Jordanian writer shot dead as he arrives at court to face charge of offending Islam

Nahed Hattar, an outspoken leftist and secular writer, was arrested on August 13 after posting a cartoon mocking extremists on his Facebook account.
A man holds up a photo of Nahed Hattar, who was shot dead earlier in the day, in his family's hometown of Fuheis on September 25 2016. Hattar. Jamal Nasrallah/EPA
A man holds up a photo of Nahed Hattar, who was shot dead earlier in the day, in his family's hometown of Fuheis on September 25 2016. Hattar. Jamal Nasrallah/EPA

AMMAN // A Jordanian writer was shot dead on Sunday as he arrived at court to face charges for allegedly offending Islam.

Nahed Hattar, an outspoken leftist and secular writer from a Christian family, sparked anger last month after sharing a cartoon on Facebook deemed offensive to Islam.

He was shot three times at close range in front of the Court of Justice by Riad Ismaeel Abdullah, 49, a known extremist from eastern Amman, the Jordan Times reported.

Witnesses said the shooter was wearing a long grey robe and long beard characteristic of hardline Salafis.

Police quickly caught the attacker and seized his weapon, according to government news agency Petra. Police also launched a murder investigation into what government spokesman Mohammad Momani described as a “horrendous crime”.

“We assert our confidence in the judicial system and the security services,” Mr Momani said. “The perpetrator will face justice ... the government will respond with an iron first against anyone who uses this incident to spread hate speech in the country.”

The shooting shocked Jordan, a kingdom proud of its history of religious tolerance, but struggling to sidestep the violence that has engulfed the region.

Hattar, known for his critical views against Jordanians of Palestinian origin and a staunch supporter of the Assad regime in Syria, was rushed to a nearby hospital but soon pronounced dead.

He was arrested last month and charged with offending Islam after he shared a cartoon depicting God and heaven that sparked anger in the kingdom. He also faced charges of inciting sectarian strife and racism and insulting religion. He was released on bail earlier this month.

Hattar’s brother told The National on Sunday that he was inside the court when he heard the gunshots.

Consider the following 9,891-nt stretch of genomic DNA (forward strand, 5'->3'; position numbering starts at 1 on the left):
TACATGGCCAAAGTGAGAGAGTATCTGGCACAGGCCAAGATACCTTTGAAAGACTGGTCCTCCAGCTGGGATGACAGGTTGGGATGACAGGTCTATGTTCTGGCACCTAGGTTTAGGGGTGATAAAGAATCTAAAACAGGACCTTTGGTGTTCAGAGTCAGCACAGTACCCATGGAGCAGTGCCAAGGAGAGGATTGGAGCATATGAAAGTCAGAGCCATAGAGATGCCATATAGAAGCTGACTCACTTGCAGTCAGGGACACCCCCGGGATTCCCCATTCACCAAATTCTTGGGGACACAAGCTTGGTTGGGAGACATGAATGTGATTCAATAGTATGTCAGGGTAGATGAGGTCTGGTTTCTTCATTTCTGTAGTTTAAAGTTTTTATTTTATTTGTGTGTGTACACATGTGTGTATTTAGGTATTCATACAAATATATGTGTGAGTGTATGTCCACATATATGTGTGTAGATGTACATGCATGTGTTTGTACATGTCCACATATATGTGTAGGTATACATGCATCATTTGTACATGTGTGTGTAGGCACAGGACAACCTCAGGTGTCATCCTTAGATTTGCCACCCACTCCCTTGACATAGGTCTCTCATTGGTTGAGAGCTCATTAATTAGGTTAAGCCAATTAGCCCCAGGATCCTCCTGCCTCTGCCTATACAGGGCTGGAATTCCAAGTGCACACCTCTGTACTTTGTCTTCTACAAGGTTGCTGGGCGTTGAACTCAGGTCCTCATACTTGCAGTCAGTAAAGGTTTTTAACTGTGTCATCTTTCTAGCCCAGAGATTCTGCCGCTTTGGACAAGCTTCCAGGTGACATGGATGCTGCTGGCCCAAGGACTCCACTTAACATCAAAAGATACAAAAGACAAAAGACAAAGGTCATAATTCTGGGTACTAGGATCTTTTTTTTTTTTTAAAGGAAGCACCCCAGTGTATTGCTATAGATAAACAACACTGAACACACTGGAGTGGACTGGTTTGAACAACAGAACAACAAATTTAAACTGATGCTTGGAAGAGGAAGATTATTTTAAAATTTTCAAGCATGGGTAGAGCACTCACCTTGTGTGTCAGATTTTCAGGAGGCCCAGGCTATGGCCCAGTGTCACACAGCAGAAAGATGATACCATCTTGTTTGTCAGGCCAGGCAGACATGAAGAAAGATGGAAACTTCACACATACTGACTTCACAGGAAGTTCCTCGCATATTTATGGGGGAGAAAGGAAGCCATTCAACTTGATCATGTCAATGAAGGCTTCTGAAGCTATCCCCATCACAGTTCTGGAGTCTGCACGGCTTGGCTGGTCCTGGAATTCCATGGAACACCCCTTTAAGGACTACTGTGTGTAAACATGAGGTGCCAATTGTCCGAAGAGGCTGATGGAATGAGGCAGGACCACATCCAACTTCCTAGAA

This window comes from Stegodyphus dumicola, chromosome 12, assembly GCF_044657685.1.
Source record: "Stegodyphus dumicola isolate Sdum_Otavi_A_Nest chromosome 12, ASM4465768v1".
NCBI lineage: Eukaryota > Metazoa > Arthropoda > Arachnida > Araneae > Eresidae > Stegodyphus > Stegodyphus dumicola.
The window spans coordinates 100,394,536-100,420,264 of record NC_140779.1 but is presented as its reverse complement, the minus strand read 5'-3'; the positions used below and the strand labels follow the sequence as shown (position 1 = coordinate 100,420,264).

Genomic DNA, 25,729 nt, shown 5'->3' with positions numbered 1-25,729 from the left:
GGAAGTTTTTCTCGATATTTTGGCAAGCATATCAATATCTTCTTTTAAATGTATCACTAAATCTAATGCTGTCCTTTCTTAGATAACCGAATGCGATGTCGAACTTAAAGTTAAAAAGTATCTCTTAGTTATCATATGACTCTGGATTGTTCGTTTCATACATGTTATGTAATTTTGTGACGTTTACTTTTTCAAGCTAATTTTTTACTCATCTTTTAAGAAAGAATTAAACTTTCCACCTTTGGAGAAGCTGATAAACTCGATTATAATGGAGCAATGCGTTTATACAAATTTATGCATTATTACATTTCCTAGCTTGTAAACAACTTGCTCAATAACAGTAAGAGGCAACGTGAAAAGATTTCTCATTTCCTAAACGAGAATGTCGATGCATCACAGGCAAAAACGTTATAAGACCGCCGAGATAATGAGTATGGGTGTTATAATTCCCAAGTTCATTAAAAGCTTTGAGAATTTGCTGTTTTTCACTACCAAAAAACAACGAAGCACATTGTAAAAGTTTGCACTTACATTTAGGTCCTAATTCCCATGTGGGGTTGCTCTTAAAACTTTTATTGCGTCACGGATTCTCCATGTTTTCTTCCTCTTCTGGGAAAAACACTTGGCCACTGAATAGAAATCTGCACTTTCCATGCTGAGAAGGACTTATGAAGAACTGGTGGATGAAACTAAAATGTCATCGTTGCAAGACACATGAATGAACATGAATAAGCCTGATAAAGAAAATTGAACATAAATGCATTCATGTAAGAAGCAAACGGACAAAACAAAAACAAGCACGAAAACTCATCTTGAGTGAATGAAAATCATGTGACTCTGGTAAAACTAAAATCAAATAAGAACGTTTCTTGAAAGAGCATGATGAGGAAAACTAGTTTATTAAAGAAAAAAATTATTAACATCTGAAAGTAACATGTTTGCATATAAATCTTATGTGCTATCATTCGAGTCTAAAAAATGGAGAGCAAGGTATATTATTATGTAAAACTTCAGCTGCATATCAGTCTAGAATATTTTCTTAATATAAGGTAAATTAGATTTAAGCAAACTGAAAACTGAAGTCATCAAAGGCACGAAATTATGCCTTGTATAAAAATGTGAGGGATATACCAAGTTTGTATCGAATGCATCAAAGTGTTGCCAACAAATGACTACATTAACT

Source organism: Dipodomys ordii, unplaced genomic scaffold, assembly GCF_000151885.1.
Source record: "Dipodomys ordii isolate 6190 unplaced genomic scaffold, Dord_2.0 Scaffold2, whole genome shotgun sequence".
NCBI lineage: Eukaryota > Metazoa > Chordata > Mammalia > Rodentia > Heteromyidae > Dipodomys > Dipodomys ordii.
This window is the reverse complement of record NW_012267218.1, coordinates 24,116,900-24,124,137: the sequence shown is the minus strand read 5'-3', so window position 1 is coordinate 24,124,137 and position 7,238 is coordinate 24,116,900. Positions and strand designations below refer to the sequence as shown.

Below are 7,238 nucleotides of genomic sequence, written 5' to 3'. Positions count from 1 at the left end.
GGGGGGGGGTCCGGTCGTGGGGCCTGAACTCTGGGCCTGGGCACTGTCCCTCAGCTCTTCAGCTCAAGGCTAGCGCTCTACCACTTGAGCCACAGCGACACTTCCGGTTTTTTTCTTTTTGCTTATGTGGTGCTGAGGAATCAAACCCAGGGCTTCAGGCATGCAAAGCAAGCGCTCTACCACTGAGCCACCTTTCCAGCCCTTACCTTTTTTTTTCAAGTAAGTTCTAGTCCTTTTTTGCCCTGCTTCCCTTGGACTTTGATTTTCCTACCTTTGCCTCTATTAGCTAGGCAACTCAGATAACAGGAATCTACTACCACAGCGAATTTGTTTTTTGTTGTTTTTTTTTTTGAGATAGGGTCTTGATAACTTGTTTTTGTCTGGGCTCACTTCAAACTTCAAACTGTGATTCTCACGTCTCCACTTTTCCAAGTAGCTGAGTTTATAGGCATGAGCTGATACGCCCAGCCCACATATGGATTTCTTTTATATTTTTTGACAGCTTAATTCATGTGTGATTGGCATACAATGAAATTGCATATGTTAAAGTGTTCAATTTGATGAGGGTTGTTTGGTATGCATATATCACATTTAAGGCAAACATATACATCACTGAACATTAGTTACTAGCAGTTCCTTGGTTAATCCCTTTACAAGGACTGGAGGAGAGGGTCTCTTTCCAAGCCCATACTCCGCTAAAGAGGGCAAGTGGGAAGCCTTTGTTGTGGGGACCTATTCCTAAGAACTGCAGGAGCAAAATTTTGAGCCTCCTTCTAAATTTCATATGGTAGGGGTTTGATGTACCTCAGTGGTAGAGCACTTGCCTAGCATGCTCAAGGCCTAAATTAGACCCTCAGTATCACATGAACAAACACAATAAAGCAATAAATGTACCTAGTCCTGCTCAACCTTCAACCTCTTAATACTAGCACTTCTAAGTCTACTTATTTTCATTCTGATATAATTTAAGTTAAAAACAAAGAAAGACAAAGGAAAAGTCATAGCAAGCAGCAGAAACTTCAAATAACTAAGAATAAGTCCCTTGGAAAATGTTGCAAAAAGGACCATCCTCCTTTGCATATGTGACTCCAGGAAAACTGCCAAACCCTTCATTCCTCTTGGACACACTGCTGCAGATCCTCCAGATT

“I rushed outside and saw my brother killed. I rushed and snatched the assailant from his beard. He was wearing a robe. The police pushed me away,” said Majed Hattar, 51, the writer’s younger brother.

He said his brother had received over a hundred death threats on social media since he shared the cartoon. “We had informed the office of the governor in Amman and sent copies of the threats but no one offered protection.”

Hattar’s family and friends gathered at the family Diwan, or meeting hall, on Sunday afternoon in Fuheis, a predominantly Christian town near Amman.

His pictures were hung on a pin board with writing describing him as a martyr.

There is rarely any animosity between Jordan’s Christian and Muslim communities, but Hattar’s killing sparked concerns that the murder would be exploited to stir hate speech in the country.

No group admitted to playing a part in Hattar’s murder, but in recent months ISIL has increased its rhetoric against Christians in the kingdom.

“This crime is against society,” Nabil Al Sharif, a former media minister, wrote on Facebook. “We have to make up our minds and decide whether we are a country of institutions or a place where the law of the jungle is supreme and anybody is entitled to take the law into their own hands.”

The Ifta department, the government body in charge of issuing Fatwas, also condemned the killing. It stressed that Islam forbids the attack on a human soul as it is a “religion of mercy, justice and tolerance”.

The department called on “all members of Jordan’s society from different religions and sects to stand together as one behind the leadership of the Hashemites against terrorism and the instigators of division”.

Hattar’s death sparked mixed reaction on social media. Jordanians created the hashtag “no to discord no sectarianism, we are all Jordan”.

Other users slammed Hattar for his actions and the offence it had caused.

Published: September 25, 2016 04:00 AM


Editor's Picks
Sign up to:

* Please select one

Most Read